To celebrate the 60th anniversary of the Gananoque Boat Line, this is the second article to pay tribute to ‘celebrity river rats of GBL’ no longer with us. Arthur Pullaw worked as a tool and die maker for most of his life but always found time for the river during his many summers. Arthur passed away Feb. 16, 2002 at 101 years of age.
The first tribute was to Captain Charlie Brooks and appeared in Tribute to Cap’t Charlie, February 2011.
These people set the pace for the rest of us...
The village of Rockport had a huge sign spanning the entrance. It read: “Welcome to Rockport, The Heart of the Thousand Islands.” It was still there in 1973.
Feeling on top of the world with a brand-new captain’s certificate, I drove from Kingston to a new job, in a new area. Parking my heavily waxed ’69 Dodge Monaco between two large elm trees, I shut her off, got out and started to wander down to the dock and my new job, piloting one of the boats for Rockport Boat line.
The still air was broken by a ‘beep beep’ almost directly behind me. A little blue Ford Pinto had pulled up near my car and looked like it was going to shove mine out of the way. The driver rolled down his window as I approached his car.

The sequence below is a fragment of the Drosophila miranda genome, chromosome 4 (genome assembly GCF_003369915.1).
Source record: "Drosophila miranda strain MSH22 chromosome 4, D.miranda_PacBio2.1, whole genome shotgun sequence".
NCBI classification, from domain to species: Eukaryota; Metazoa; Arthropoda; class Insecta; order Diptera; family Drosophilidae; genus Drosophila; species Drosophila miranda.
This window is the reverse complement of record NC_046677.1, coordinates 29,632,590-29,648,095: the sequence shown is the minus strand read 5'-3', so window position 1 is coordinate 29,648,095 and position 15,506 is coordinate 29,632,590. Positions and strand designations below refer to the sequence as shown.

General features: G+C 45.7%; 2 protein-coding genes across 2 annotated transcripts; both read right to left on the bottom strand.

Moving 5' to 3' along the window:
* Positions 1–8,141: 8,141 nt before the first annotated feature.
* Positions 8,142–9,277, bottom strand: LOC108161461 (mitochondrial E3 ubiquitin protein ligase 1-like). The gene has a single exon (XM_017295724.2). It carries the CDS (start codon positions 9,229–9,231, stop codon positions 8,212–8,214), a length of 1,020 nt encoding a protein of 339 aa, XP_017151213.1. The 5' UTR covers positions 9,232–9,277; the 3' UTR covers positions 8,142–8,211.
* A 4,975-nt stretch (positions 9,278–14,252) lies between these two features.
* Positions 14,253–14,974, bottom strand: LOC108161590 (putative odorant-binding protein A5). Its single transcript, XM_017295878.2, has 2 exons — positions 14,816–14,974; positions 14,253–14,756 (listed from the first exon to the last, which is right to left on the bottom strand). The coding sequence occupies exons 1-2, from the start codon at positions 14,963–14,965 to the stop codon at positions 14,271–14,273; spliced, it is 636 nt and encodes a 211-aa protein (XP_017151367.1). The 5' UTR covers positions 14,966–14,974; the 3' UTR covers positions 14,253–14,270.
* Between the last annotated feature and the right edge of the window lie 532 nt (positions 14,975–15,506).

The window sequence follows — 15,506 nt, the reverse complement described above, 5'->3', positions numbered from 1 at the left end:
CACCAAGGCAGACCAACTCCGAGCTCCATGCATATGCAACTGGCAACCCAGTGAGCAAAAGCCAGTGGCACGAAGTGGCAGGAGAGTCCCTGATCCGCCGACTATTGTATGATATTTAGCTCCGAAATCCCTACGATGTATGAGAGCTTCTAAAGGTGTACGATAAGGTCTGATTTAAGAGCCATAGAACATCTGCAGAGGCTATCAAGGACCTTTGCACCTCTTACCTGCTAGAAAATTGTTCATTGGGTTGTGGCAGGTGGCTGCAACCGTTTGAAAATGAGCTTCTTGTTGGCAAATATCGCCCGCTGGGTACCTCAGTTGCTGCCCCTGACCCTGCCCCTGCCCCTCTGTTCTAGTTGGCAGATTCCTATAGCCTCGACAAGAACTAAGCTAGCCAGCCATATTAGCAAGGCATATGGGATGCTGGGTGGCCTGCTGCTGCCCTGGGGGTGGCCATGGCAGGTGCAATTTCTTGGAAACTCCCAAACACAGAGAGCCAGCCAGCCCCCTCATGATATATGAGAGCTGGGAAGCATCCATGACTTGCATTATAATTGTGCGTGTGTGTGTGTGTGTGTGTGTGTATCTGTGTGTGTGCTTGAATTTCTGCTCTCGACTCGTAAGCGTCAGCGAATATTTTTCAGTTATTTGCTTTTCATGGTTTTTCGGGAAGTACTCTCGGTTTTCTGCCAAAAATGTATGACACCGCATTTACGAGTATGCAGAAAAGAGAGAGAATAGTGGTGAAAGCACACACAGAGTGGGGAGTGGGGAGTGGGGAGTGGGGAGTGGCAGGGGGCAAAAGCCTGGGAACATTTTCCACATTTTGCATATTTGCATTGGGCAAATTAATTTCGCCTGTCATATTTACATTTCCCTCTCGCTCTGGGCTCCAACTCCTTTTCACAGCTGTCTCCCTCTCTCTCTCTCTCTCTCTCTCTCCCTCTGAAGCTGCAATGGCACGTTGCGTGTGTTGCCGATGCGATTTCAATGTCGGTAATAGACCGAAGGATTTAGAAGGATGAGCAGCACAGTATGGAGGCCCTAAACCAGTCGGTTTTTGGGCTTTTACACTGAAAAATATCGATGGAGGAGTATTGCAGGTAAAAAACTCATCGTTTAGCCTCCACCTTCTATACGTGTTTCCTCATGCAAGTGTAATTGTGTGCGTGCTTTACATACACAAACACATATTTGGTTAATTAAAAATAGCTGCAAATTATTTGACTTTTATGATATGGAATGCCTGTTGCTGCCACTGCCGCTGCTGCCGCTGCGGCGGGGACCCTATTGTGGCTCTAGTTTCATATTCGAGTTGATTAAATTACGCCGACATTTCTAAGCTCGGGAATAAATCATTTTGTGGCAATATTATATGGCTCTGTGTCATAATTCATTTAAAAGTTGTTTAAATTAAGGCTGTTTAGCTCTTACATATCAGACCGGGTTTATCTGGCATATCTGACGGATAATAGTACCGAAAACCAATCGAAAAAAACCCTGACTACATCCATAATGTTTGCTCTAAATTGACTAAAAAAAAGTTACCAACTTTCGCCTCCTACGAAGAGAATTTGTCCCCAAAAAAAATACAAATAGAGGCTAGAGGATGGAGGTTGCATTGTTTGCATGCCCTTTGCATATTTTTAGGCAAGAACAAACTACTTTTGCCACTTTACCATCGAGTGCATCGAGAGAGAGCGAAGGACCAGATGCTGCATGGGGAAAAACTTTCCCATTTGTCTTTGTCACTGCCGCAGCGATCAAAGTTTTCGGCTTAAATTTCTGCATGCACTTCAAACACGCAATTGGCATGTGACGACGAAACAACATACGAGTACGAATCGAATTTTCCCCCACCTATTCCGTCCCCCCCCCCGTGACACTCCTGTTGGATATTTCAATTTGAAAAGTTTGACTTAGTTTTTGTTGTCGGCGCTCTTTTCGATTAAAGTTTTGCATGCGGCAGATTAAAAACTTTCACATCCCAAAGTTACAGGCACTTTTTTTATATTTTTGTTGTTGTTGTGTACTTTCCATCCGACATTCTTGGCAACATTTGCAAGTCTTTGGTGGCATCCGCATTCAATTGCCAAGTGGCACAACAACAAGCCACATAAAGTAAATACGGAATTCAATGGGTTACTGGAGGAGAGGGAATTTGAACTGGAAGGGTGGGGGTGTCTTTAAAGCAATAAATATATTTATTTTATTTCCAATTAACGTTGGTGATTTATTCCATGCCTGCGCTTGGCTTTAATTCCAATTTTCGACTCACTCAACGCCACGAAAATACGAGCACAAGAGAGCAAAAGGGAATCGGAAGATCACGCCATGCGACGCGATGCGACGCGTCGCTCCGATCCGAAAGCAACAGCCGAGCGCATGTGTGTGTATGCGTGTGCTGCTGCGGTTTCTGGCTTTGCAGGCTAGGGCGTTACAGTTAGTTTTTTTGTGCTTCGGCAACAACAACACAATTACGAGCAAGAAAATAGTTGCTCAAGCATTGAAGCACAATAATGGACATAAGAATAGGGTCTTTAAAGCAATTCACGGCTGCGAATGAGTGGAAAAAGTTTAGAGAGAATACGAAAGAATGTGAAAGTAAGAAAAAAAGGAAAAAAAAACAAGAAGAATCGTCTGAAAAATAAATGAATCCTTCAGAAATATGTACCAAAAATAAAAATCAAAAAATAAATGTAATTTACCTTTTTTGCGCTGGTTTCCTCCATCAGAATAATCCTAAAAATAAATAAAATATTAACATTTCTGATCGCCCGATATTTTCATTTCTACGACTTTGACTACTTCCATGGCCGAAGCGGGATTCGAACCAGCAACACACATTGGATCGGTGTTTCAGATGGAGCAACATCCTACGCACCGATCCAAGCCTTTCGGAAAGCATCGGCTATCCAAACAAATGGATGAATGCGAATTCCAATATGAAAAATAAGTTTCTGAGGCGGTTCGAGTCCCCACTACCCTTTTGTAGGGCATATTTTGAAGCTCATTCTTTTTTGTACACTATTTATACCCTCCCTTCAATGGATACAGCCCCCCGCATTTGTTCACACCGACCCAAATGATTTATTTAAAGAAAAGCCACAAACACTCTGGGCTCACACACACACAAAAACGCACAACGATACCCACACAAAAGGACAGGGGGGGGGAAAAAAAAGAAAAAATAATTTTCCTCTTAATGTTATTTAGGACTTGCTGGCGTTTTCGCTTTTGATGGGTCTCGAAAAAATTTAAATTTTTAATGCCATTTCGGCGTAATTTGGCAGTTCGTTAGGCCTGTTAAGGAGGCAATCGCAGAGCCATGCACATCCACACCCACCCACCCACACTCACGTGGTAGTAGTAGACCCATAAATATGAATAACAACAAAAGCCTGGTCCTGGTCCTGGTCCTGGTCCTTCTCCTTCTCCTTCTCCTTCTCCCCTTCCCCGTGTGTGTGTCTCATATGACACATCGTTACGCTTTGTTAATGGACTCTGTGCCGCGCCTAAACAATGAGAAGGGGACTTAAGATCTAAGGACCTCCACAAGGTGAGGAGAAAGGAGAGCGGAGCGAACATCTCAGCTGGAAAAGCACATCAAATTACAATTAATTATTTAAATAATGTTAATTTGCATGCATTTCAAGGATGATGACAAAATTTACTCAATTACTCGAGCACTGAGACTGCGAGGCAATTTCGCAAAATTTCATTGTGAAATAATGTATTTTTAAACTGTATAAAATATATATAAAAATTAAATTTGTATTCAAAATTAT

“You’re in my spot!” he said, not loud, just matter of factly, while pointing at my car. “I always park here!”
“OK, OK... hold on... I’ll move it,” I replied, noting the man was impeccably dressed in a white shirt and dark necktie. He probably works here too, I thought. Maybe he’s my boss! So, climbing back in I moved my car to the other side of the tree while he motored into “his spot.”
Getting out of his car, the distinguished gentleman had some grey in his hair, wore horn-rimmed eyeglasses and stood a little shorter than me. He asked, “You the new fella?”
“Yes sir,” I replied, “I’m from Kingston. My name is...”
“Ever take a boat through here?”
“Well, no, I haven’t...”
“Great,” he muttered, walking away. “Another one I gotta train.”
I didn’t know it then, but from that moment on, I was apprenticed to the legendary ‘River Rat’ Captain Arthur Pullaw.